Everybody go quilt tonight


I’m big on handmade. Owning something lovingly crafted by another human being — not a machine — greatly appeals to me, and that’s probably why I spend so much time perusing handcrafted items on Etsy.

Crocheting has been a hobby of mine since I was a kid, and I absolutely love making scarves. The repetition soothes my soul. When life has gone awry or I’m feeling anxious, just holding the crochet hook makes me feel better. There’s something to be said for the joy stemming from wearing something you’ve created. Taking two skeins of yarn and weaving them into something new — something I made — is a great feeling.

I wish I knew more, though. Of all the skills I envy, quilting is at the top of that list. Between Trish’s posts on quilting bees, Lexi’s skills and my boyfriend’s mom’s talents, I find myself surrounded by adorable quilted items and long to learn the skills myself.

If we lived closer, Alex could probably help me — but I’ll settle with admiring her wares, now up in my Etsy shop. Her latest creations are those adorable miniature baskets pictured above. I have one on my desk with the rest of — ahem — the Valentine’s Day candy I’ve been squirreling away. I’ll be using it for storing paperclips and other cute things when it’s empty. She has spring patterns and gorgeous pastels out now.

Further proof of her talent wasn’t needed after she made me a sock monkey quilt for last year’s birthday. I mean, sock monkeys — on a quilt.

I crocheted her a scarf for her birthday, but let’s be honest — not nearly as impressive.


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Any craft skills you covet? Are you a quilter? Or do you share my rampant obsession with sock monkeys? (I’m starting a support group. We can get through this . . . together.)


The Saga of Howard, and how he finally got back in touch

Howard was a sock monkey.

My sock monkey.

And when I went on a trip to Florida in 1998, he decided to jump ship.

Made from scratch and lovingly sewed by my mom as a Valentine’s Day gift when I was small (at right), Howard was the beloved brother of Harold — my sister’s sock monkey — and we were rarely apart. When we went to Miami and I got a horrendous sunburn (born of my own stupidity, yes), I wasn’t in my right mind. And somewhere in my overheated delirium, my beloved friend slipped away.

The picture below, snapped on a Florida balcony, is the very last time photo I have of Howard. (Please pay no attention to my terrible hair, Hanson hat and smug, sunburned smile. I was 12.) Though I considered splashing it on milk cartons across the nation, I never quite had the opportunity.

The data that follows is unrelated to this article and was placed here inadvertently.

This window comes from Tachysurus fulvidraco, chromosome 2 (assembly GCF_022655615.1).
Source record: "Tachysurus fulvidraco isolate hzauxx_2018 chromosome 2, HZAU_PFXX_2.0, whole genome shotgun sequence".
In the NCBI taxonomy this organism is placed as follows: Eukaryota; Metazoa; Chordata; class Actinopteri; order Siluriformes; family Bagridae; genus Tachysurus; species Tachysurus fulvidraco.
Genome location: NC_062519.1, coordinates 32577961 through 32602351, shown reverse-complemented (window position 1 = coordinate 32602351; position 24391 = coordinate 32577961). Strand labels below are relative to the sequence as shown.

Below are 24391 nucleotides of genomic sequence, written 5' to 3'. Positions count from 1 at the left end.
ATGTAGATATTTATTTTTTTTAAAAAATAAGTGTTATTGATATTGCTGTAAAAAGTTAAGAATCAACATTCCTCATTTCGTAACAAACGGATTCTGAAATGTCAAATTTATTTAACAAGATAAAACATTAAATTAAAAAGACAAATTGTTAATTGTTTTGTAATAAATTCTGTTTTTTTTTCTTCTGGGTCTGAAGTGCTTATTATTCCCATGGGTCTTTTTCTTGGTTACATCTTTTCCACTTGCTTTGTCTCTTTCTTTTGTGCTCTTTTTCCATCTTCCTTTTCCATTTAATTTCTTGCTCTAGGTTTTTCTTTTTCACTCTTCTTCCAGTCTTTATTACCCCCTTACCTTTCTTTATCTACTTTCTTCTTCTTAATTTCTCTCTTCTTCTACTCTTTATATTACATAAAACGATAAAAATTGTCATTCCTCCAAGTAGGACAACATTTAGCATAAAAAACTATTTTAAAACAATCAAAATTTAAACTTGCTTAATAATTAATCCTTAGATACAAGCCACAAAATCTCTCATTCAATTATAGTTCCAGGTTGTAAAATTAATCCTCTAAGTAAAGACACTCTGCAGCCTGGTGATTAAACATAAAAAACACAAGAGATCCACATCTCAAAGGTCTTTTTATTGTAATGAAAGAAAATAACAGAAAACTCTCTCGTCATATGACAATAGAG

And Howard, in all his self-absorbed craziness, never bothered to send me a postcard from his new digs in South Beach.

Last week, I wrote a column for the newspapers where I work detailing my sock monkey’s abrupt disappearance from my life — and how, in the aftermath, I tend to see sock monkeys everywhere. I love them, of course — so much so that I bought one for Spencer and he got one for me for my birthday! I see sock monkeys on calendars, in commercials, on book covers. They’re everywhere.

In my column I talked about the summers Howard spent with Katie and me at my grandparents’ home, and how my mom re-glued his eyes and tied him a Valentine’s bow. I also expressed my displeasure that he wouldn’t even bother to call his own brother and let him know where he was headed . . . I mean, he and Harold are flesh and sock.

Well, the Saga of Howard was a big hit. Coworkers, friends, family and readers have emailed, called and popped in to inquire about my runaway monkey.

And yesterday? Yesterday, I got an anonymous letter in the mail.

From Howard.

Kelly popped into my office with a plain white envelope. My name was written in careful script across the front and, in lieu of any return address, “Howard The Sock Monkey” sat in the corner. Inside was a single sheet of white paper with these typed words:


My Dearest Meg,

Hello, from Howard, your long-lost sock friend.

I’m sorry for the greetings I failed to send . . .

But do not fear, my life is good

Having so much fun that I thought I never could!

You see, Harold often cramped my style and stole the spotlight —

And to be quite honest, we often partook in sock fights!

But I so enjoyed Florida and visits to Grandma

Truly reveling in the many things I saw!

I hid in El Paso Hotel, for there was more I wanted to see . . .

But I regret the pain I caused of your missing me.

I’ll never forget my very best friend

Or your Mom’s love for my life and the many sewing mends.

Never forget — you were the best —

Hey, tell me, is Harold still a sock monkey pest?

From my calendar photos I’m doing well, as you can see —

They’ll forever keep memories alive for you, Meg,

From Howard, your ‘lil sock monkey.


I’m not going to lie to you guys — I’m pretty sure this is the coolest thing ever.

As soon as I was done reading the poem aloud to my coworkers, I sat in shocked silence. I mean, wow. My sister was the next one to hearing my rousing rendition of the verse, and by then I practically had the whole thing memorized. Spencer read it. My dad heard it while making pancakes. I’m emailing it to my mom, and reading it to my grandmother at lunch today.

It’s postmarked from Southern Maryland, where my column runs twice a week, but I know the truth: Howard is really out there.

And his writing skills have dramatically improved from when he was helping me with my seventh-grade English essays.